Where artwork is donated to a charitable organization by an art gallery owner or a dealer in artwork, a potential tax issue is whether the artwork being donated is actually held as an investment or as inventory of the owner. The charitable contribution deduction for the long-term capital gain property is generally its fair market value, while the deduction for a contribution of inventory is limited to the lower of cost or fair market value.

The deduction for artwork that was gifted by the artist who created it to the investor, is generally limited to the smaller of the gift basis or the fair market value on the date of the charitable contribution. Under IRC Section 1221(a)(3)(C), the property retains its character of ordinary income property as it would to the artist who gave it. IRC Section 1015 states that the basis of property acquired by gift is determined by the basis in the hands of the donor (the artist). IRC Section 1221(a)(3)(C) excludes from being a capital asset property held by “a taxpayer in whose hands the basis of such property is determined, for purposes of determining gain from a sale or exchange, in whole or part by reference to the basis of such property in the hands of a taxpayer described in subparagraph (A) or (B).” Subparagraph (A) describes “A taxpayer whose personal efforts created such property.”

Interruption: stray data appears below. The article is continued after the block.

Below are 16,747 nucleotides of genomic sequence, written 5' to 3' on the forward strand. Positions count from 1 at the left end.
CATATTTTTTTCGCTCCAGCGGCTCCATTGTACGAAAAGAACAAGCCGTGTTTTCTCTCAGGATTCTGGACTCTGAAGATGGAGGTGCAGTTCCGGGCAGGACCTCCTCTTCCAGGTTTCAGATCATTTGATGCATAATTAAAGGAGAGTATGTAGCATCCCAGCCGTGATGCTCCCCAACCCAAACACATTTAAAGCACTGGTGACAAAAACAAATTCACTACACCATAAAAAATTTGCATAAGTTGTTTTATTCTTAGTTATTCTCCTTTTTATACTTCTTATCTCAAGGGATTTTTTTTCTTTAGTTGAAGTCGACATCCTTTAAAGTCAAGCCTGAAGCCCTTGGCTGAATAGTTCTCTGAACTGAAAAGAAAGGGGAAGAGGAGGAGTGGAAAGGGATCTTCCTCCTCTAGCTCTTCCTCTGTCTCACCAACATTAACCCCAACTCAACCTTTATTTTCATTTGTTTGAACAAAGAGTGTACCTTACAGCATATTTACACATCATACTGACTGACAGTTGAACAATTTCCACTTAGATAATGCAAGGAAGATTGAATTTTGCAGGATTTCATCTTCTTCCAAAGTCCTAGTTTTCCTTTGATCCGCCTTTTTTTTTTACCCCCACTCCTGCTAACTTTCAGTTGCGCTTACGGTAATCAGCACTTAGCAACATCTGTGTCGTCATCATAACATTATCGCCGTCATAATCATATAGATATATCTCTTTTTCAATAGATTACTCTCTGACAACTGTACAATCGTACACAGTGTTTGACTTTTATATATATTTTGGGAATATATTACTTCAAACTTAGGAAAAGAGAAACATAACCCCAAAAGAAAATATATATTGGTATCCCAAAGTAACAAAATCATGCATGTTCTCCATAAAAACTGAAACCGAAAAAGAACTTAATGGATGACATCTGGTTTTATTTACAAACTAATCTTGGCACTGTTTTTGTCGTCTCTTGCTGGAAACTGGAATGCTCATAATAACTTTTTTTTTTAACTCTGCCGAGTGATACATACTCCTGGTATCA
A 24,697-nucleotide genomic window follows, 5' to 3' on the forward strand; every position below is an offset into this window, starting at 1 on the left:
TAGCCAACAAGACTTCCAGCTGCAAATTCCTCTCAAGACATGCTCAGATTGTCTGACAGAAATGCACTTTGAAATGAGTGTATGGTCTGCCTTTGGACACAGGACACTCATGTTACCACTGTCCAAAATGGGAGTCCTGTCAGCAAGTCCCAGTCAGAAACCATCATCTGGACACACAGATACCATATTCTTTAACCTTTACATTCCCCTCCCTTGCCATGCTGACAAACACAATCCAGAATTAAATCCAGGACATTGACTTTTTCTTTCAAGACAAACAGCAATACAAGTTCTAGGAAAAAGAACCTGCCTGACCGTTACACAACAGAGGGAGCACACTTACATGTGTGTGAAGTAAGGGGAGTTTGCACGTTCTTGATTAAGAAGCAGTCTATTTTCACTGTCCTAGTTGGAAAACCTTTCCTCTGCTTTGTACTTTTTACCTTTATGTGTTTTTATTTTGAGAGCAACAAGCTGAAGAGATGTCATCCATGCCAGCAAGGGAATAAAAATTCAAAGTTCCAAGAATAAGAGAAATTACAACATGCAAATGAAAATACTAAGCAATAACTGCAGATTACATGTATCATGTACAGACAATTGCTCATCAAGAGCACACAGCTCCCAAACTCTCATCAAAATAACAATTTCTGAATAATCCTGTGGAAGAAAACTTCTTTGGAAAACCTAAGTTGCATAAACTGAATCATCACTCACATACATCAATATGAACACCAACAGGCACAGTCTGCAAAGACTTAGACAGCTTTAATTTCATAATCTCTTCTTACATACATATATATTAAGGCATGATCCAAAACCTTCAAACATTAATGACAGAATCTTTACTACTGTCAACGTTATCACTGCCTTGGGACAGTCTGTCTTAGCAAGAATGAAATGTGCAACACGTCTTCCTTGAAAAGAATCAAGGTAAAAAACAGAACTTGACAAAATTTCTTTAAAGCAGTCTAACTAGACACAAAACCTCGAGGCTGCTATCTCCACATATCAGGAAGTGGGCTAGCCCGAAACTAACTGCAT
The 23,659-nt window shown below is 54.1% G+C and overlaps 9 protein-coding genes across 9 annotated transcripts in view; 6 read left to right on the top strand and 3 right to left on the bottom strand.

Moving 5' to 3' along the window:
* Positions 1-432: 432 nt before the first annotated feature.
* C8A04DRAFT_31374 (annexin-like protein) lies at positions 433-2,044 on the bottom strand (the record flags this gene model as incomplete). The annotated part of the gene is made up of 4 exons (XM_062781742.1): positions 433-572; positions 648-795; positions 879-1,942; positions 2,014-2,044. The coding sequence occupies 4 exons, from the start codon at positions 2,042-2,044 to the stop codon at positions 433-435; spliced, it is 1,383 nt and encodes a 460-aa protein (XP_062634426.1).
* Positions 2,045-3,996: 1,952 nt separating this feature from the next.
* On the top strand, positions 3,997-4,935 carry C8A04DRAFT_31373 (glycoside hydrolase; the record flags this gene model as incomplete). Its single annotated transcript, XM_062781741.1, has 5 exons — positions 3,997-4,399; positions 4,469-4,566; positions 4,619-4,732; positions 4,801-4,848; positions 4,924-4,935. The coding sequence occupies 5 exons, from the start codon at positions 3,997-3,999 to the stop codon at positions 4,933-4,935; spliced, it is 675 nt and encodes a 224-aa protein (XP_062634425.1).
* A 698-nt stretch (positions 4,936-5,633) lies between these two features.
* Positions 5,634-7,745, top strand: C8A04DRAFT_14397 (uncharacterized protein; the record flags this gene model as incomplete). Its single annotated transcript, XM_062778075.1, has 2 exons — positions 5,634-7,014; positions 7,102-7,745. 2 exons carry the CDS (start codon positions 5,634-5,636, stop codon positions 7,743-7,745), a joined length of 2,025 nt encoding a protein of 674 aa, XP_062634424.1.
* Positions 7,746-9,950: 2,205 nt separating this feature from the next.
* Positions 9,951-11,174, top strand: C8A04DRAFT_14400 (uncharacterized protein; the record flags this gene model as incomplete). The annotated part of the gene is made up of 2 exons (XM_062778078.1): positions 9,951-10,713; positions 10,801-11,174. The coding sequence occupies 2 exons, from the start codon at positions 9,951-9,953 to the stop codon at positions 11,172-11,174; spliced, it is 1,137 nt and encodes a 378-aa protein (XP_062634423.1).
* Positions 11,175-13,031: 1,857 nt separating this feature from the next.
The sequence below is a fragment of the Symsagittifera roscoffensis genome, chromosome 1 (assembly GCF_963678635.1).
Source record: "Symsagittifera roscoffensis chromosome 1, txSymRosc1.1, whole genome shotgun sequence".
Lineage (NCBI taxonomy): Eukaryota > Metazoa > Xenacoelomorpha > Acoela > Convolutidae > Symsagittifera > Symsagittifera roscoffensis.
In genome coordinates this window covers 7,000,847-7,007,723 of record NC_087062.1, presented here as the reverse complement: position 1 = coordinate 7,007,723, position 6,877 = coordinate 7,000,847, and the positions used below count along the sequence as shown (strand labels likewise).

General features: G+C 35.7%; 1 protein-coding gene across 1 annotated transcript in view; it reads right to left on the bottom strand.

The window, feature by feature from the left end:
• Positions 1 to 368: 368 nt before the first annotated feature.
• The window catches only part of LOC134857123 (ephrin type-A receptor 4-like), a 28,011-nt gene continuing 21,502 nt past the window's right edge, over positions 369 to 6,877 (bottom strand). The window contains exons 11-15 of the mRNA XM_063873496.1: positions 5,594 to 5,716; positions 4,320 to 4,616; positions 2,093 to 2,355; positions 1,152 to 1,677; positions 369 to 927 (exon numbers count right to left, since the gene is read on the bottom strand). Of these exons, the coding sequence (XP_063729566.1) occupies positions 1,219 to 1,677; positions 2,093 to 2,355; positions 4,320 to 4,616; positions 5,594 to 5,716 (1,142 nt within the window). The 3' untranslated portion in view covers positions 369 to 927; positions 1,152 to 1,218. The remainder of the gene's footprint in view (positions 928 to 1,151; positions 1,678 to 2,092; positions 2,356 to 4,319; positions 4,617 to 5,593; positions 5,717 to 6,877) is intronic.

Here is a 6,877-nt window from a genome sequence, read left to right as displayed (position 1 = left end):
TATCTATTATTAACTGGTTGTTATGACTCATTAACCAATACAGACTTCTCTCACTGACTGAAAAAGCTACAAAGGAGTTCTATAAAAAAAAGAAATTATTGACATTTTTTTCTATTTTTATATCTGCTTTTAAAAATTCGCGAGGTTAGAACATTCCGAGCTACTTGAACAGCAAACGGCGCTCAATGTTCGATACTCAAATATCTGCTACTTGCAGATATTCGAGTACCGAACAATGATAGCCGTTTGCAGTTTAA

Therefore, the amount of the charitable contribution deduction follows the rules discussed above under artwork donated by the artist, except the basis is the gift tax basis (artist basis adjusted for any gift tax under IRC Section 1015(d)). A taxpayer who donates art after obtaining the artwork by inheritance (regardless of whether it was part of the estate of the artist) is generally allowed a deduction for the fair market value of the artwork.

In the current low-interest-rate environment, the income tax deduction from the donation of artwork can be leveraged using split interest trusts, such as charitable remainder and charitable lead trust.


The relative insulation that the art market currently has from the declines in value that result from the pandemic may be a way to create that cash buffer needed to weather this storm. If so, taxpayers should consider the net after-tax return on the sale. Also, with the 100 percent deduction against adjusted gross income, they should consider offsetting the gains with a charitable donation or leverage the donation through a split interest trust.

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Tax planning